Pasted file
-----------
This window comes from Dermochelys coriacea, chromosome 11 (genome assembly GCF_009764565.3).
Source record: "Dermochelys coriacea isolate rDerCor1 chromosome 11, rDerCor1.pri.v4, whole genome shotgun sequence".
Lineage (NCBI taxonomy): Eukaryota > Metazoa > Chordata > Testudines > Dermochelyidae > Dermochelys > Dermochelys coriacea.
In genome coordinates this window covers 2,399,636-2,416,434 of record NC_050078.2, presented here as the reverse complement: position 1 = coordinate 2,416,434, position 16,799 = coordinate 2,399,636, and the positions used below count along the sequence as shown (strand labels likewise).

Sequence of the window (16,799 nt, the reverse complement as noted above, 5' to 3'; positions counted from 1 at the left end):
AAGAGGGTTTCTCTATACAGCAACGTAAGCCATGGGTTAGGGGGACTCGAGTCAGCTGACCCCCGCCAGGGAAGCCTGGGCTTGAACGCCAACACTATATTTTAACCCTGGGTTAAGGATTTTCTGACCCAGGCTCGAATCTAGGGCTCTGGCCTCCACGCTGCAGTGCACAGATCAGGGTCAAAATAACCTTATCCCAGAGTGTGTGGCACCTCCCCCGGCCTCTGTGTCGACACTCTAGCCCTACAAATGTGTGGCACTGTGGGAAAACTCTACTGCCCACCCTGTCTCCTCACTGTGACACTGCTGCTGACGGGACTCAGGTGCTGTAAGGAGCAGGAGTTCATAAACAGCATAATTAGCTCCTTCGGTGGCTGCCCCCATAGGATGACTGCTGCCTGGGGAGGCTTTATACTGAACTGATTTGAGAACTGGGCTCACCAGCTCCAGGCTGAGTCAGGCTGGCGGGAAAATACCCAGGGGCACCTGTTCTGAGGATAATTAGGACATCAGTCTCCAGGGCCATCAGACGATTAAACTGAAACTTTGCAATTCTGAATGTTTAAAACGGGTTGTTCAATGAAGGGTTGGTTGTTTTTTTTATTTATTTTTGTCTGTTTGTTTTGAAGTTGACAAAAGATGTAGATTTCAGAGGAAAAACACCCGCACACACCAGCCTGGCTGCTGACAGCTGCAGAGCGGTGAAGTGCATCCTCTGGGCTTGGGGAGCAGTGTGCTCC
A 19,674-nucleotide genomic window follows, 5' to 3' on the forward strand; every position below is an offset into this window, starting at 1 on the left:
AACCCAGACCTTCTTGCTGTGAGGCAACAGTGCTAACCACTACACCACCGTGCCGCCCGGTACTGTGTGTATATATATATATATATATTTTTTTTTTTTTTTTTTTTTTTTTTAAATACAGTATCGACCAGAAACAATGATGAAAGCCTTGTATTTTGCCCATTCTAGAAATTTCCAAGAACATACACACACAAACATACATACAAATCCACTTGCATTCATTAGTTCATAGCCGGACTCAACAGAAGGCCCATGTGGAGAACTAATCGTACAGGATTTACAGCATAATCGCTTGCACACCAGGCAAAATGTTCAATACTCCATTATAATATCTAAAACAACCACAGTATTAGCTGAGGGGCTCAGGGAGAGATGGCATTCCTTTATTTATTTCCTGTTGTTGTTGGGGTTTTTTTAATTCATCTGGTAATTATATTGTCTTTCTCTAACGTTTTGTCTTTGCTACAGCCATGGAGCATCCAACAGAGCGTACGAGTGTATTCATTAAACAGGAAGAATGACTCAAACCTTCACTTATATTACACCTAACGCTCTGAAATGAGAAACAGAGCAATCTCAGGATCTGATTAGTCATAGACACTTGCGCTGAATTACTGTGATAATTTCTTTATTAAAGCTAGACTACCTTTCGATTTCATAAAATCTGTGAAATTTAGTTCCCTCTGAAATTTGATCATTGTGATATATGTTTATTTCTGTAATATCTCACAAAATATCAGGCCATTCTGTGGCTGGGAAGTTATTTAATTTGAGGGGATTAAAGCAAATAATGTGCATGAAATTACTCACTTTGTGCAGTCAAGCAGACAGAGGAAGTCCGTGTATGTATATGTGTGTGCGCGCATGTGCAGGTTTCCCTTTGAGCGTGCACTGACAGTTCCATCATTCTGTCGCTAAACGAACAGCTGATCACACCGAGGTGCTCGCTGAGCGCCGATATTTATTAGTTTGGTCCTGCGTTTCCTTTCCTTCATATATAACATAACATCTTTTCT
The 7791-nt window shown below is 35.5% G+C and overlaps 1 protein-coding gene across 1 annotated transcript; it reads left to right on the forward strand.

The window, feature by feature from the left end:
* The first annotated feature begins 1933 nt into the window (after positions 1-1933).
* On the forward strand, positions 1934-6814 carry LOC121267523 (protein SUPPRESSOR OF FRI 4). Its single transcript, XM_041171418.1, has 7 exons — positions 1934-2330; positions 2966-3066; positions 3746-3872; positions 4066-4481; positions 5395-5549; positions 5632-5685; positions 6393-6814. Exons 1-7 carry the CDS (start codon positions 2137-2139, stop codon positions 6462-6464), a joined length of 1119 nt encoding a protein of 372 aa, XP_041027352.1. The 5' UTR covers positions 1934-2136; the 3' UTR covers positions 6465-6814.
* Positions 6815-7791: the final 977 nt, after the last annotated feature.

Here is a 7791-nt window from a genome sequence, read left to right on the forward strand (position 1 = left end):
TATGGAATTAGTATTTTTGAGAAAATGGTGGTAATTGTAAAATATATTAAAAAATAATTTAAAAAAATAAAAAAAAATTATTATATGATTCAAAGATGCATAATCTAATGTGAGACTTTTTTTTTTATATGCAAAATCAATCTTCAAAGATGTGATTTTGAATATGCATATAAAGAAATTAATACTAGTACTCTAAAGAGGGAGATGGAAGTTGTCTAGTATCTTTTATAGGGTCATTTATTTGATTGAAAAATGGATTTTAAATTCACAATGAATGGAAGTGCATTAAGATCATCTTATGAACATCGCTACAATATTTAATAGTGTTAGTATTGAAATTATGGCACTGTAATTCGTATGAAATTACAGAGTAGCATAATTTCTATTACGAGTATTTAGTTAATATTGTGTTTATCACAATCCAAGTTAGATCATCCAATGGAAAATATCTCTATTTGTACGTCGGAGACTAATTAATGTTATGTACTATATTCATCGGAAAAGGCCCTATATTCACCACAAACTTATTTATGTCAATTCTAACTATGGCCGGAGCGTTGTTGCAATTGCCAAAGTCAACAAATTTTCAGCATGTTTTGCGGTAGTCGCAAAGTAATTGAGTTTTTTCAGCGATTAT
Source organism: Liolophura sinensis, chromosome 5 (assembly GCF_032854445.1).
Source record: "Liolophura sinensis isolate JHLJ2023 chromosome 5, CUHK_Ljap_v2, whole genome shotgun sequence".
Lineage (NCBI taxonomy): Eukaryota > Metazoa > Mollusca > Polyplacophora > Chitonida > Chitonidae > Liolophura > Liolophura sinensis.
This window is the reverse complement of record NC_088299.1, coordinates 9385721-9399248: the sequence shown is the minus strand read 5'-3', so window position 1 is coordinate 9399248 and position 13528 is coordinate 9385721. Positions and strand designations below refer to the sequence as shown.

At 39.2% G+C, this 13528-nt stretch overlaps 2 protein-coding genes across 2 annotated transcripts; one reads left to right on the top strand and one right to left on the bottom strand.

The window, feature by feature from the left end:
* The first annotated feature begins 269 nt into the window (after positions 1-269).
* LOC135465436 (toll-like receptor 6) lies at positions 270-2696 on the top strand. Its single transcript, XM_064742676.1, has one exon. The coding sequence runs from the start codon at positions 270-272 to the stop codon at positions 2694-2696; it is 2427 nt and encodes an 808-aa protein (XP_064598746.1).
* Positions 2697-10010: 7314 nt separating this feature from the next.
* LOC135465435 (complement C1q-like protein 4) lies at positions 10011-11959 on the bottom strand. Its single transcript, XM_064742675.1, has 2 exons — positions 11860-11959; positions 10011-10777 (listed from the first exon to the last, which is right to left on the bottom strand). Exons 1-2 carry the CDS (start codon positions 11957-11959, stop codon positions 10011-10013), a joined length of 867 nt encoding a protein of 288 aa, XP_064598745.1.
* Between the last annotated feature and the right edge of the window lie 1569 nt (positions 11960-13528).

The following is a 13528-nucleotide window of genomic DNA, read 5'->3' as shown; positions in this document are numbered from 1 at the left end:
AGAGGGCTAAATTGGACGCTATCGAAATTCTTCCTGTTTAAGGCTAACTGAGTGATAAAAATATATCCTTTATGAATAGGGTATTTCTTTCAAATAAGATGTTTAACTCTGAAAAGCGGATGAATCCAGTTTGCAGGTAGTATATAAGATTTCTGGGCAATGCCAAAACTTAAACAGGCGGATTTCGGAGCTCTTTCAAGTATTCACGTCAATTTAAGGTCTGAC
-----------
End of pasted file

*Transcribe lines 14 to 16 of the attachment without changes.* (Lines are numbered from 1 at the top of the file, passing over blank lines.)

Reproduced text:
Here is a 7791-nt window from a genome sequence, read left to right on the forward strand (position 1 = left end):
TATGGAATTAGTATTTTTGAGAAAATGGTGGTAATTGTAAAATATATTAAAAAATAATTTAAAAAAATAAAAAAAAATTATTATATGATTCAAAGATGCATAATCTAATGTGAGACTTTTTTTTTTATATGCAAAATCAATCTTCAAAGATGTGATTTTGAATATGCATATAAAGAAATTAATACTAGTACTCTAAAGAGGGAGATGGAAGTTGTCTAGTATCTTTTATAGGGTCATTTATTTGATTGAAAAATGGATTTTAAATTCACAATGAATGGAAGTGCATTAAGATCATCTTATGAACATCGCTACAATATTTAATAGTGTTAGTATTGAAATTATGGCACTGTAATTCGTATGAAATTACAGAGTAGCATAATTTCTATTACGAGTATTTAGTTAATATTGTGTTTATCACAATCCAAGTTAGATCATCCAATGGAAAATATCTCTATTTGTACGTCGGAGACTAATTAATGTTATGTACTATATTCATCGGAAAAGGCCCTATATTCACCACAAACTTATTTATGTCAATTCTAACTATGGCCGGAGCGTTGTTGCAATTGCCAAAGTCAACAAATTTTCAGCATGTTTTGCGGTAGTCGCAAAGTAATTGAGTTTTTTCAGCGATTAT
Source organism: Liolophura sinensis, chromosome 5 (assembly GCF_032854445.1).